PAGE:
It’s powered by a 2,500mAh lipo battery (the Teensy and XBee operate at 3.3v), and uses Sparkfun’s Wake on Shake as a power switch. This device is brilliant. It has a gyroscope, and turns on if there’s any movement. It then stays on as long as there is power going to the wake pin — this comes from one of the Teensy pins, which is programmed to stay on for 15 minutes after the last time the controller’s been used.

I used a breadboard with power rails removed to hold the Teensy and XBee, since it provides a flush, solid connection. Double-sided tape, industrial strength Velcro, and hot glue keep everything in place. The back panel is held on with machine screws.

boxAinside2

The smaller boxes are similar, but use an Adafruit Trinket for the logic. One has a 10k linear potentiometer, and the other uses an arcade button. Each has a panel-mount power switch on the bottom of the box.

boxBinside

The receiver uses a Teensy 3.1, which relays incoming serial messages from the XBee to the Mac Mini over USB. I’d normally send a serial connection directly into Max, but since this installation needs to run reliably without supervision, I set the Teensy to appear as a standard keyboard. Messages from the controllers are sent as keystrokes, and the Max patch responds accordingly. This also made programming easier, since I could emulate controller action with keystrokes.

The receiver is housed in a spare Raspberry Pi case with a hole cut in the top for the XBee. I also added a kill button to stop the patch from running and quit Max by sending another keystroke. The Mac Mini is set to launch the Azimuth patch on startup, so between that and the kill button, no keyboard or mouse is needed from day to day.

Arduino code for the controllers and receiver is here.

azimuthRcv

The Mac Mini connects to the Zenith TV via a series of adapters: mini display port to VGA, VGA to RCA, and RCA to RF (on channel 3). The projector is configured as the second monitor, with a direct HDMI connection. I don’t recommend working on a complex Max patch on a 640 x 480 screen.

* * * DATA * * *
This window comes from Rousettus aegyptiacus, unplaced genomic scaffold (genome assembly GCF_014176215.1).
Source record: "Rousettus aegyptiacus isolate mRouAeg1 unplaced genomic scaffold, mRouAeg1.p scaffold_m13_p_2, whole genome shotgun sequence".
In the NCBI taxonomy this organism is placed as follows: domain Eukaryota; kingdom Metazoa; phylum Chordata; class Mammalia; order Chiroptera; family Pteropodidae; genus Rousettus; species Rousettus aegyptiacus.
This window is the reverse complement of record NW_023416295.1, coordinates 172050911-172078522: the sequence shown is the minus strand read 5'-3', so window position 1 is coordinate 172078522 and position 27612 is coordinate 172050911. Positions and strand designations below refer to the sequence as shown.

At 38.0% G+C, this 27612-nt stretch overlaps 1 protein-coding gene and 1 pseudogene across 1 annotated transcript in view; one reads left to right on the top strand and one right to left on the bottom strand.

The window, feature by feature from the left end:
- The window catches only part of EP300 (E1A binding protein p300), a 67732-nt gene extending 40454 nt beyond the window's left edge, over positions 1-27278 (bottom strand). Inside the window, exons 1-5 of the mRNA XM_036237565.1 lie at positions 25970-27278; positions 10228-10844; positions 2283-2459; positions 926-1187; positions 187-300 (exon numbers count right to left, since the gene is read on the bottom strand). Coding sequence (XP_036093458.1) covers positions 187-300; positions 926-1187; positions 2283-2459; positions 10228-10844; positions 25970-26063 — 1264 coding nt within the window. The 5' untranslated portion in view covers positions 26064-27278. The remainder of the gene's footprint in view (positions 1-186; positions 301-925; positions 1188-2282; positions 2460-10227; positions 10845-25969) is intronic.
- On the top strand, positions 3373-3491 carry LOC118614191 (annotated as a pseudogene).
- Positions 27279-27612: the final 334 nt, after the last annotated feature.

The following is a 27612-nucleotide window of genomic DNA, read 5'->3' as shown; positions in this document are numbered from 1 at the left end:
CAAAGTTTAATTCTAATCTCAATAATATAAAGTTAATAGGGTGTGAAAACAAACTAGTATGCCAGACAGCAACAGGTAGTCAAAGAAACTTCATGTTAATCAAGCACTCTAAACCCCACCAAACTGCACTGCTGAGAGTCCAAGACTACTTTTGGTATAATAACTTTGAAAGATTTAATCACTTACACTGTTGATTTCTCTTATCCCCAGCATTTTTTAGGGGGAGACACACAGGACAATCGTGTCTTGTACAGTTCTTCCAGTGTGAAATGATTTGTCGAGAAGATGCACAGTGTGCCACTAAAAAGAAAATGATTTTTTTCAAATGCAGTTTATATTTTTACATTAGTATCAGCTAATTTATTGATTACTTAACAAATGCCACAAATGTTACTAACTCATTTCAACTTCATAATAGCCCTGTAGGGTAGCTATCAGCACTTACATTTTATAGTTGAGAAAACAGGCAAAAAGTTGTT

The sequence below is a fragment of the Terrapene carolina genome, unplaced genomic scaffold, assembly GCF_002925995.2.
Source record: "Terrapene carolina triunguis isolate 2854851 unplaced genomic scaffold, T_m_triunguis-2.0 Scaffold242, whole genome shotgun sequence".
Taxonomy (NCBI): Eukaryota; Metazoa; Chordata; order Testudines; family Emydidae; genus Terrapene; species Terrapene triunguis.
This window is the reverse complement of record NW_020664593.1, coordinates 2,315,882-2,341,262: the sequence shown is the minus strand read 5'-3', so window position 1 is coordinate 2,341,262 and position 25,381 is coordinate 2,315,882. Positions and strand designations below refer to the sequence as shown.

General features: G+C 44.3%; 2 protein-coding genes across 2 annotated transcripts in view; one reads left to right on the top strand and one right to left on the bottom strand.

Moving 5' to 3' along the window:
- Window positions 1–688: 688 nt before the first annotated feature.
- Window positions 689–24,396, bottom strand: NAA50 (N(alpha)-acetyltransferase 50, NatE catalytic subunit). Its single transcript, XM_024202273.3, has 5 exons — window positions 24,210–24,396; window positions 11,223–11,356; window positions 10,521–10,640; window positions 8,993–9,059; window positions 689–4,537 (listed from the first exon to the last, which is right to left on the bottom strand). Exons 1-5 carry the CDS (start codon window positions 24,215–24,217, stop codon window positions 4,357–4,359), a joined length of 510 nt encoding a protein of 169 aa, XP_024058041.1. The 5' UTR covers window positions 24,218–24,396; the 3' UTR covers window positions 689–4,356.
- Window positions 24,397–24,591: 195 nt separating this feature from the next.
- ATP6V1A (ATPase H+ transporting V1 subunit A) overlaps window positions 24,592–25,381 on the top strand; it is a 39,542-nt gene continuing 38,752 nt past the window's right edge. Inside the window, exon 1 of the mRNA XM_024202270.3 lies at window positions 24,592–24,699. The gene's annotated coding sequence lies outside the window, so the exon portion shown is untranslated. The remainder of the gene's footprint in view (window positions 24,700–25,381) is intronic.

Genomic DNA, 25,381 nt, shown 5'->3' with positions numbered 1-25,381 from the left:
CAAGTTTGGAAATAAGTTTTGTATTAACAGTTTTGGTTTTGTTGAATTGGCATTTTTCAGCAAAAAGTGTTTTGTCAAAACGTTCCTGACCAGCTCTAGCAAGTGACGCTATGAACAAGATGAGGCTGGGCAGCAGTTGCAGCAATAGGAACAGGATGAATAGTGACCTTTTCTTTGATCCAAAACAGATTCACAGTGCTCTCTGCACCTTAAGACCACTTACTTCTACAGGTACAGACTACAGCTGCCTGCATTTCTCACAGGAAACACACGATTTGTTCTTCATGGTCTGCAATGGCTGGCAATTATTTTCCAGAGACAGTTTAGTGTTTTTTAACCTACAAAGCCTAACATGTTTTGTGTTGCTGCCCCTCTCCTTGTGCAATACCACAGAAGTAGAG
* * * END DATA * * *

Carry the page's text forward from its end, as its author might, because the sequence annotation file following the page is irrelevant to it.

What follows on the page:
All in all, the installation runs well. Video is stored on a solid state laptop hard drive in a USB 3 enclosure, and most of the video processing happens on the GPU using the Gen object (jit.gl.pix) in Jitter. Some people were tentative when using the controllers, but others dove in and had a good time.

LED Strip Clock

I just put together a clock with Adafruit’s 60-NeoPixel LED strip, running off a Teensy 3.0 microcontroller. The flexible 1-meter strip has 60 RGB lights, so different colors represent the second, minute, and hour — you can read it like a normal clock if it’s in a circle, but you can also leave it in a straight line or drape it over something for the Salvador Dalí look.

Version 1 of the clock code advances the second using the delay() command, and moves the minute every 60 seconds and hour every 60 minutes. It’s a good exercise in procedural logic, but loses time quickly.

Version 2 uses a crystal soldered directly onto a Teensy 3.0, which will keep time if you attach a watch battery. Look at the Teensy Time Library page for more info.

The LED clock lets you pick different color schemes, add faint dots every 5 or 15 minutes (or none), and turn on blinking hour “chimes.” Right now you need to set these options in the Arduino IDE and re-upload, but I’ll add the ability to change that with buttons or a knob at some point.

View or download the code here.

pixelclock1

I don’t have any pictures of the final clock in action — I gave it to my dad.

pixelclock2

[UPDATE 5/24/14]

I’ve discovered some design problems with this project. First, Adafruit recommends adding a capacitor between the – and + on the NeoPixel strip, and a 300 to 500 ohm resistor between the Teensy’s data pin and the NeoPixel data-in (at the NeoPixel end of the connection). This doesn’t affect the clock’s performance, but protects the NeoPixels from damage.

Second, I’ve gotten reports from someone who built this project that occasionally the second-hand LED stays on until the next time it passes by. I got a lot of glitches the first time I had v1 hooked up, but that got resolved when I used a different power supply. But the Teensy 3.0 uses 3.3V logic, and the NeoPixels are powered at 5V.

The Adafruit NeoPixel Überguide says that the data has to be at least 70% of the power or its message will get lost, and 3.3V / 5V is 66%. Close enough to work most of the time, but I’m guessing that the glitches occur when the signal doesn’t get through.

The best thing to do is add an I2C-safe Bi-directional Logic Level Converter to boost the 3.3V data to 5V. But if you’re using a Teensy 3.1 which has 5V tolerance on all digital pins (and presumably won’t get damaged by talking to a 5V device), then try this revised code for v2. I added redundancy to the erase and write message, to give it a better chance of getting through.

I’m checking to make sure that, glitches aside, nothing will get damaged with this setup. Stay tuned…